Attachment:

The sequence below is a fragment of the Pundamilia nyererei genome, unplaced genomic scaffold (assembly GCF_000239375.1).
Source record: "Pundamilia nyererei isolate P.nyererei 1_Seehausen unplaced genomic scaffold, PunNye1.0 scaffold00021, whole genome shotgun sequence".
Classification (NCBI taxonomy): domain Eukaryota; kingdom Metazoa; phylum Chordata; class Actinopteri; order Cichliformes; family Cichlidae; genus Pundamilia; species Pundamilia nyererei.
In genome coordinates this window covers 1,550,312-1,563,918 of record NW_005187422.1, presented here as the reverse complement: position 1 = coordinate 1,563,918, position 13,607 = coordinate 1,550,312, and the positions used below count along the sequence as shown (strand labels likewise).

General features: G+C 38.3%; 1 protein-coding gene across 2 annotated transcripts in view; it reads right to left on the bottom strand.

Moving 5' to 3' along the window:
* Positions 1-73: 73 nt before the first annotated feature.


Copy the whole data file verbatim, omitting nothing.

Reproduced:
The sequence below is a fragment of the Pundamilia nyererei genome, unplaced genomic scaffold (assembly GCF_000239375.1).
Source record: "Pundamilia nyererei isolate P.nyererei 1_Seehausen unplaced genomic scaffold, PunNye1.0 scaffold00021, whole genome shotgun sequence".
Classification (NCBI taxonomy): domain Eukaryota; kingdom Metazoa; phylum Chordata; class Actinopteri; order Cichliformes; family Cichlidae; genus Pundamilia; species Pundamilia nyererei.
In genome coordinates this window covers 1,550,312-1,563,918 of record NW_005187422.1, presented here as the reverse complement: position 1 = coordinate 1,563,918, position 13,607 = coordinate 1,550,312, and the positions used below count along the sequence as shown (strand labels likewise).

General features: G+C 38.3%; 1 protein-coding gene across 2 annotated transcripts in view; it reads right to left on the bottom strand.

Moving 5' to 3' along the window:
* Positions 1-73: 73 nt before the first annotated feature.